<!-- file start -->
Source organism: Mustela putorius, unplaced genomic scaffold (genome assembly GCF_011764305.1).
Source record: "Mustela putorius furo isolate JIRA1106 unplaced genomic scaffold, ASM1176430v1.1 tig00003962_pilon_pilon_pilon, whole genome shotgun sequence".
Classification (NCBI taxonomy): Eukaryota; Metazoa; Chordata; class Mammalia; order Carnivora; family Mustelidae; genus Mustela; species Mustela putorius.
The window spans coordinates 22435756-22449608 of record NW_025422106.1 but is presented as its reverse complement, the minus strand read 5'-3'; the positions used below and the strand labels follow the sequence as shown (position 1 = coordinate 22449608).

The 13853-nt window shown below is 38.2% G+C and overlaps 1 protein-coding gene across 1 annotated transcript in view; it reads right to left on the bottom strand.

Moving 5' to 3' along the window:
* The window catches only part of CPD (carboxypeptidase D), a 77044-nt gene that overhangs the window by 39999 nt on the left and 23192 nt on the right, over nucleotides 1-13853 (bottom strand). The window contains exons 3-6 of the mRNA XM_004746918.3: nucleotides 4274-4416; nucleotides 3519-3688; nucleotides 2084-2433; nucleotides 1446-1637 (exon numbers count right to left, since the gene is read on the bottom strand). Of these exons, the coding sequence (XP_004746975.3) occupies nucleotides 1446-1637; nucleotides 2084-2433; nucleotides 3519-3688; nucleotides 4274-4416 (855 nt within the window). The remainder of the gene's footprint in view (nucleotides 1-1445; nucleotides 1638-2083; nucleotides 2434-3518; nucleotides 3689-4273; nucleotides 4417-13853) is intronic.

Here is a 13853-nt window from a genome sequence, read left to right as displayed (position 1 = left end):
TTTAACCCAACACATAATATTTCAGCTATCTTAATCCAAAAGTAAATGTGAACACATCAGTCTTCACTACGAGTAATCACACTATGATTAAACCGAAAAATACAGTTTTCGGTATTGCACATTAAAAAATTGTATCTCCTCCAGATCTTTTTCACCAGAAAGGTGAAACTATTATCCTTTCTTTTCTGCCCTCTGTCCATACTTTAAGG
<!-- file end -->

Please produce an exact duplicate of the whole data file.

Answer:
Source organism: Mustela putorius, unplaced genomic scaffold (genome assembly GCF_011764305.1).
Source record: "Mustela putorius furo isolate JIRA1106 unplaced genomic scaffold, ASM1176430v1.1 tig00003962_pilon_pilon_pilon, whole genome shotgun sequence".
Classification (NCBI taxonomy): Eukaryota; Metazoa; Chordata; class Mammalia; order Carnivora; family Mustelidae; genus Mustela; species Mustela putorius.
The window spans coordinates 22435756-22449608 of record NW_025422106.1 but is presented as its reverse complement, the minus strand read 5'-3'; the positions used below and the strand labels follow the sequence as shown (position 1 = coordinate 22449608).

The 13853-nt window shown below is 38.2% G+C and overlaps 1 protein-coding gene across 1 annotated transcript in view; it reads right to left on the bottom strand.

Moving 5' to 3' along the window:
* The window catches only part of CPD (carboxypeptidase D), a 77044-nt gene that overhangs the window by 39999 nt on the left and 23192 nt on the right, over nucleotides 1-13853 (bottom strand). The window contains exons 3-6 of the mRNA XM_004746918.3: nucleotides 4274-4416; nucleotides 3519-3688; nucleotides 2084-2433; nucleotides 1446-1637 (exon numbers count right to left, since the gene is read on the bottom strand). Of these exons, the coding sequence (XP_004746975.3) occupies nucleotides 1446-1637; nucleotides 2084-2433; nucleotides 3519-3688; nucleotides 4274-4416 (855 nt within the window). The remainder of the gene's footprint in view (nucleotides 1-1445; nucleotides 1638-2083; nucleotides 2434-3518; nucleotides 3689-4273; nucleotides 4417-13853) is intronic.

Here is a 13853-nt window from a genome sequence, read left to right as displayed (position 1 = left end):
TTTAACCCAACACATAATATTTCAGCTATCTTAATCCAAAAGTAAATGTGAACACATCAGTCTTCACTACGAGTAATCACACTATGATTAAACCGAAAAATACAGTTTTCGGTATTGCACATTAAAAAATTGTATCTCCTCCAGATCTTTTTCACCAGAAAGGTGAAACTATTATCCTTTCTTTTCTGCCCTCTGTCCATACTTTAAGG